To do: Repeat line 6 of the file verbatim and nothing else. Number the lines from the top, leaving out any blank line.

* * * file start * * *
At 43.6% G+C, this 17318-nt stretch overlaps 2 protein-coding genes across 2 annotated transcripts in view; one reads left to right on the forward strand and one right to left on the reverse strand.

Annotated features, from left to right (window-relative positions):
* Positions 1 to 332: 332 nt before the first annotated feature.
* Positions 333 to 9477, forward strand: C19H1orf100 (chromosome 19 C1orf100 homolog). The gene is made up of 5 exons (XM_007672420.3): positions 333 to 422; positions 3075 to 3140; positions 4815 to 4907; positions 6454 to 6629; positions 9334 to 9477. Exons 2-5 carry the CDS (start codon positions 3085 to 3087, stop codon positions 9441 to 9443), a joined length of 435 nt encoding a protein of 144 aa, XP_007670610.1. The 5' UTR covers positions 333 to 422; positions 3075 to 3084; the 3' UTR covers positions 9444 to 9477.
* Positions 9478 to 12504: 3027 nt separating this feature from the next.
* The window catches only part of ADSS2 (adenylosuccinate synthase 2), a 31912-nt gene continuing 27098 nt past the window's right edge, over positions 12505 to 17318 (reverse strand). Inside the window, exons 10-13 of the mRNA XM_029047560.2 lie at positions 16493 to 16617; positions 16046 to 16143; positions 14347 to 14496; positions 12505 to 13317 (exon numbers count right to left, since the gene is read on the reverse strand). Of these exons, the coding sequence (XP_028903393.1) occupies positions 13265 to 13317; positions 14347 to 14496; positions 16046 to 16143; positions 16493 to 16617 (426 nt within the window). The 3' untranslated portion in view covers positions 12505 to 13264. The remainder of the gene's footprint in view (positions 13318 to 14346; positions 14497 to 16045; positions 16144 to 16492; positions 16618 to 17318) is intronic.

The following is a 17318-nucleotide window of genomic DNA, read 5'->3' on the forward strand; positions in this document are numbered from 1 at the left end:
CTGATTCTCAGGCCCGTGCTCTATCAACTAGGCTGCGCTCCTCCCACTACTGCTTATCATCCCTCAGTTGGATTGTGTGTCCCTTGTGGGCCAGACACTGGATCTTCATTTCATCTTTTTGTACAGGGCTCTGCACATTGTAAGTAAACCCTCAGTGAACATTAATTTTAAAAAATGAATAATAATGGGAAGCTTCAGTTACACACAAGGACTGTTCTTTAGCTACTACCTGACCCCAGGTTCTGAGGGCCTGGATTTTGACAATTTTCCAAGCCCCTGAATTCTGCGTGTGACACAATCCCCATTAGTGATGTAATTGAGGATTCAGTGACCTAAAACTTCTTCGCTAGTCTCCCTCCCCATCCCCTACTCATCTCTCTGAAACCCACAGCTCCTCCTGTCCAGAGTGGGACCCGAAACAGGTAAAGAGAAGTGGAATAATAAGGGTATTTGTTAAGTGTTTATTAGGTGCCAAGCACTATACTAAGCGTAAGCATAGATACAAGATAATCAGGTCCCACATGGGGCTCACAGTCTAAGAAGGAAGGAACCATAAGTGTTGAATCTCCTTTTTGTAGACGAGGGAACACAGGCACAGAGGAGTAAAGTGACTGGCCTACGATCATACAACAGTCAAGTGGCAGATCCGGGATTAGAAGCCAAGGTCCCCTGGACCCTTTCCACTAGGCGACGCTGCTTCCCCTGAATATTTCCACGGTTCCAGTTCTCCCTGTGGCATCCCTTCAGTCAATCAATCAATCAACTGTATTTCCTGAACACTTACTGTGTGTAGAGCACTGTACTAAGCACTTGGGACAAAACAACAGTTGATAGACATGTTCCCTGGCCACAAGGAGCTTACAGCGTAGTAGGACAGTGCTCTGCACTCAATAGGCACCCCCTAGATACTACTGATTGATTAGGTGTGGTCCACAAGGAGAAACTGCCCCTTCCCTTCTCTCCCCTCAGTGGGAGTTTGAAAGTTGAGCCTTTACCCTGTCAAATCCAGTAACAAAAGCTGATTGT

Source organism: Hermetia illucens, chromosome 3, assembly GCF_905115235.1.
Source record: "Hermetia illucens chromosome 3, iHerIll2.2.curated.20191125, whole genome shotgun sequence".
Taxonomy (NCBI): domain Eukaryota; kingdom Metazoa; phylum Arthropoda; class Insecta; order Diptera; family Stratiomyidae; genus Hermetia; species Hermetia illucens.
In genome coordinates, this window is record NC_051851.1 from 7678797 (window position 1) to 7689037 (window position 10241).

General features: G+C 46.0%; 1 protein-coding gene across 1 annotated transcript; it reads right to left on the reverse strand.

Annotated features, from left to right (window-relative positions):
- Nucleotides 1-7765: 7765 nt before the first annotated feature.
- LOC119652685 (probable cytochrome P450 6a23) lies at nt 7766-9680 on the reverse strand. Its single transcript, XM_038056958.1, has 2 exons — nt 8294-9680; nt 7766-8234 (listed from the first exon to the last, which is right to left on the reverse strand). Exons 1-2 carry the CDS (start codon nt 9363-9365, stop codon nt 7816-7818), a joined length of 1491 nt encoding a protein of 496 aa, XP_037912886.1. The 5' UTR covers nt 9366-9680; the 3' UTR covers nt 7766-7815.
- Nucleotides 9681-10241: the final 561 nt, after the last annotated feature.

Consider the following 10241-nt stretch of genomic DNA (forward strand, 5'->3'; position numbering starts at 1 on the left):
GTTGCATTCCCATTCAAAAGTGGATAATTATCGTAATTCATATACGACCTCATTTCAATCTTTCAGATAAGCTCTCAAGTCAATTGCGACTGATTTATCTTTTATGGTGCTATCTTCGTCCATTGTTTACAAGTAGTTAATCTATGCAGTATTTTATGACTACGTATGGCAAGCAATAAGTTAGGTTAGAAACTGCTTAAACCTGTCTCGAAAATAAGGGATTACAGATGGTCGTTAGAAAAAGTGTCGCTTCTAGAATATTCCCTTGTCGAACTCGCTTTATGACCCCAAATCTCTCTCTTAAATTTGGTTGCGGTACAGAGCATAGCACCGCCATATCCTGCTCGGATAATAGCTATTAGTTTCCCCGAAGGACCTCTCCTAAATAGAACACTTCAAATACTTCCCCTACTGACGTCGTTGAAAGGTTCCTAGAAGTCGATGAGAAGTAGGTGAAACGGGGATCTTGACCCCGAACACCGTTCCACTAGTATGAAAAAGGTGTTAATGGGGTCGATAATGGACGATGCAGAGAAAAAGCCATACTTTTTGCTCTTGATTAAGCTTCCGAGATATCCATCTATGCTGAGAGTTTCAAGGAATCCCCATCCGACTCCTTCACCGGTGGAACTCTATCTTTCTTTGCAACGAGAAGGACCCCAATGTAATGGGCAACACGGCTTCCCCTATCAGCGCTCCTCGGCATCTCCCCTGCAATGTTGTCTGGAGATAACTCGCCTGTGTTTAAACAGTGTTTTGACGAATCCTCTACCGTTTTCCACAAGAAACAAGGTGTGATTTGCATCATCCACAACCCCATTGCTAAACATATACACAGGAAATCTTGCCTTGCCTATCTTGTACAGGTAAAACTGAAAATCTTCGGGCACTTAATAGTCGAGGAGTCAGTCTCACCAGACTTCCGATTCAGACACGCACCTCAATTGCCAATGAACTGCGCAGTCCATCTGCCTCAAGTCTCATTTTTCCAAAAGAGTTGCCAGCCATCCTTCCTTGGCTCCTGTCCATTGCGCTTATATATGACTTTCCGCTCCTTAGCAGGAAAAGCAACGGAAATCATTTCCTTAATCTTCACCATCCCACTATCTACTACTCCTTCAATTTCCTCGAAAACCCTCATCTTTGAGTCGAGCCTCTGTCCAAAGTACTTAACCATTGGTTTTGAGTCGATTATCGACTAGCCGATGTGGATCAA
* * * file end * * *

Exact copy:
* The window catches only part of ADSS2 (adenylosuccinate synthase 2), a 31912-nt gene continuing 27098 nt past the window's right edge, over positions 12505 to 17318 (reverse strand). Inside the window, exons 10-13 of the mRNA XM_029047560.2 lie at positions 16493 to 16617; positions 16046 to 16143; positions 14347 to 14496; positions 12505 to 13317 (exon numbers count right to left, since the gene is read on the reverse strand). Of these exons, the coding sequence (XP_028903393.1) occupies positions 13265 to 13317; positions 14347 to 14496; positions 16046 to 16143; positions 16493 to 16617 (426 nt within the window). The 3' untranslated portion in view covers positions 12505 to 13264. The remainder of the gene's footprint in view (positions 13318 to 14346; positions 14497 to 16045; positions 16144 to 16492; positions 16618 to 17318) is intronic.